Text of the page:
Ultimate Chicken Horse is a platform game which released in 2016. It’s available on Nintendo Switch, PlayStation 4, Xbox One, Android and Steam for 15$. It was developed by the studio Clever Endeavour and financed through a Kickstarter.
The game is only playable through local or online multiplayer , you can play alone in a free run but it isn’t really what the game is meant for.
Starting a party, you have the choice between 4 characters : a horse, a chicken, a sheep and a raccoon. After that you can choose between 13 levels, you first have 2 unlocked, the others will only be available while playing.
Once you chose your level, you soon discover it’s an empty environment. Each turn, one player gets to place 2 items in a small amount of time. The goal is to place traps you think your friends will fail to pass but not you. If every player manage to pass the level, no one gets points. If one or more dies, the survivors earn a point. Round by round, the levels can become more and more wild by adding traps over traps.
It is possible to destroy an item a player has previously placed but it will cost you one object placement as well. You only have the right to two so it’s better to think it through. It should probably be your joker if one trap is a nightmare or if you’re up to an even more evil plan.
The game is a whole lotta fun because it creates true rivalry while having a good laugh. The game has also a very cute design to back it up.
Ultimate Chicken Horse got its share of success with 2 prizes won at the Boston Fig and two nominations at the Independent Games Festival and Indie Megabooth.
To know a bit more about it, here is an interview with the Chief Executive Officer of Clever Endeavour.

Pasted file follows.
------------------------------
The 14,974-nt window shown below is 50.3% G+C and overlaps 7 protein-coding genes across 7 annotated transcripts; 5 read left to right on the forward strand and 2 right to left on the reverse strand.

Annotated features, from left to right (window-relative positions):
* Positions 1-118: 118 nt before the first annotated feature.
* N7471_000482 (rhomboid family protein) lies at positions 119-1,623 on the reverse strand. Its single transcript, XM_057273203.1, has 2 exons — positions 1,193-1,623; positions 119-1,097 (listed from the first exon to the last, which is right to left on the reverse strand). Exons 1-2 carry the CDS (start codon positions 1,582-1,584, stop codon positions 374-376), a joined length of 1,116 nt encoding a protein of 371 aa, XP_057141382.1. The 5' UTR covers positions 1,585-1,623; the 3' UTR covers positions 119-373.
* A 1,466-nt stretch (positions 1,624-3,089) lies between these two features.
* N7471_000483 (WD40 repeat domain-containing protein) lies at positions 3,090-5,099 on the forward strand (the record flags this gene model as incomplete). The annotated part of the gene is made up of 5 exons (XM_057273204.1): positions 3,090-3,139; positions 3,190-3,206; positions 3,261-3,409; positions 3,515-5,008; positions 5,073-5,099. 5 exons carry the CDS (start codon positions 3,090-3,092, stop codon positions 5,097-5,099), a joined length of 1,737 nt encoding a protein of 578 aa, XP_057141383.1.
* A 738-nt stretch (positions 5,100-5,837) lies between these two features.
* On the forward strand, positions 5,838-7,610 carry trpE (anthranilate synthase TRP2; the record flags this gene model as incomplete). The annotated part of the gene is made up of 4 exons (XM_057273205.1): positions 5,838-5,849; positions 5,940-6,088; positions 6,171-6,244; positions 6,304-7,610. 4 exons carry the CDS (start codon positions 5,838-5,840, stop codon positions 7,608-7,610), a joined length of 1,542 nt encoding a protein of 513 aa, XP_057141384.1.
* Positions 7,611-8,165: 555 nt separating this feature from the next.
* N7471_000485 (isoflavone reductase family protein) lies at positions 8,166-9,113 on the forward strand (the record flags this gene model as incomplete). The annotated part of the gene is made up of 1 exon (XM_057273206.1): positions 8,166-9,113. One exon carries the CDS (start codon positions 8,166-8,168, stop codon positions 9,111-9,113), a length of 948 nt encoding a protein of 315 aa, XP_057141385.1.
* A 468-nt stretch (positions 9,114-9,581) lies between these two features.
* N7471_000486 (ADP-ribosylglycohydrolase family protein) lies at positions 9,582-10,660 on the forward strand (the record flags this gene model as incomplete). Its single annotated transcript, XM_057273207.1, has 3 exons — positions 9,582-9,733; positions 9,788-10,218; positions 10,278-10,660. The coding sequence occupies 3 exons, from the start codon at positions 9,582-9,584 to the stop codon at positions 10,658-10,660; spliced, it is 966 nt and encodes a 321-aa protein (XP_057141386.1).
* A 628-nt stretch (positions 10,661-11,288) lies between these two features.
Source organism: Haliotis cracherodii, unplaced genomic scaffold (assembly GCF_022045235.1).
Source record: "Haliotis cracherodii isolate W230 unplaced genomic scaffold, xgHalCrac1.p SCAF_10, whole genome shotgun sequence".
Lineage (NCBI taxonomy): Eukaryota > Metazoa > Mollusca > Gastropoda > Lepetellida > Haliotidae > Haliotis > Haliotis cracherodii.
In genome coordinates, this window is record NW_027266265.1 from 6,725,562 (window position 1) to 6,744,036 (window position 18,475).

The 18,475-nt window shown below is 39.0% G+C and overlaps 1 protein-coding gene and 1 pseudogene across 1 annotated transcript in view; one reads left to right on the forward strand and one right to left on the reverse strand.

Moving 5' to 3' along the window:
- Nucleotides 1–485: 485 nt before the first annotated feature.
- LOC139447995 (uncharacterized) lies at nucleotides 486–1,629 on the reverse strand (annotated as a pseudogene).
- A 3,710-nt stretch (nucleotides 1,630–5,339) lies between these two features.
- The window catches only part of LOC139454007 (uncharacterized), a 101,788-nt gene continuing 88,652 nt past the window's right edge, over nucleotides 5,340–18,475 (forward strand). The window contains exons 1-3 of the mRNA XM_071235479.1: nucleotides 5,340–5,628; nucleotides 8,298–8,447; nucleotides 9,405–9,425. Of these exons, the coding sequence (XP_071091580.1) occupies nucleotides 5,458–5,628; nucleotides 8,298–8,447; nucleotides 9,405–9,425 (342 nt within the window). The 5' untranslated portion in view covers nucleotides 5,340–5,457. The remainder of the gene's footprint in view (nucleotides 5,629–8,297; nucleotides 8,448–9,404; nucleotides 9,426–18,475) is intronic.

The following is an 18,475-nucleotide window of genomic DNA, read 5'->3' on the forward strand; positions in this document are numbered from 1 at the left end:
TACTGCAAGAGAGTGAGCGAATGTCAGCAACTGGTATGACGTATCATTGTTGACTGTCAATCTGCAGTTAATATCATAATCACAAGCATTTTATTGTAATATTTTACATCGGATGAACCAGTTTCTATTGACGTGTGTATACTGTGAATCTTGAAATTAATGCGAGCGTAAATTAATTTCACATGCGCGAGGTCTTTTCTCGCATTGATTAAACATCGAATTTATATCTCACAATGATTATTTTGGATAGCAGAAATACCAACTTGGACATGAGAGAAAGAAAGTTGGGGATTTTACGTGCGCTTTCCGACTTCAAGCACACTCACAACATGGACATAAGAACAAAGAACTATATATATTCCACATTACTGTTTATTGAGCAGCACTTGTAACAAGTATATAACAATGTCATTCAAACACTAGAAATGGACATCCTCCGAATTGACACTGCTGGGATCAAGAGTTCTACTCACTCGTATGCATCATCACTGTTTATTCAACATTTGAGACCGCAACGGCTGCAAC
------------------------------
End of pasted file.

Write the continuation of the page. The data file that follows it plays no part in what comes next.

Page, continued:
Would you have released the game without the major Kickstarter success ?
Yes, I think we would have released the game but with a smaller scope, and certainly without online multiplayer. The Kickstarter gave us a good idea that there was some interest in the game and that we should keep working on it.
How was the game idea developed ?
The game started as a game jam, which was a weekend long sprint where we had to create an entire game in the weekend. The goal was to see how well the co-founders of the company could work together before we officially started anything, and the result was this game! After showing it off at a local meetup, we got good feedback that we should continue working on it. From there, we showed it at a demo night then had our Kickstarter and the audience kept growing and giving us positive feedback on our work.
How did you choose this game design style ?
The design happened a bit randomly… we had been trying to follow the themes of the game jam which included “modular”, “the ultimate ___”, and “phrase”. We kinda dropped the “phrase” part, but we did keep the idea of modularity. The idea was always to build levels rather than run through levels, and as we were playing we realized that the running part was fun too. So we ended up with this situation where you would build the level piece by piece but run through the new creation to see if you could make it. The result is a somewhat unique game design, but I can’t say that there was no luck involved in finding it. The part where skill became more of a factor was in sticking with the core of the game’s design and adding and improving features which helped fortify that vision once we had identified it. In terms of the art, we knew we wanted simple, 2D, hand-drawn art where the characters had just enough expression to have personality, but also open (or hollow) enough characters that you could envision yourself as the character. This was Kyler’s original idea, and I think we stuck to it well in all of the art in the game.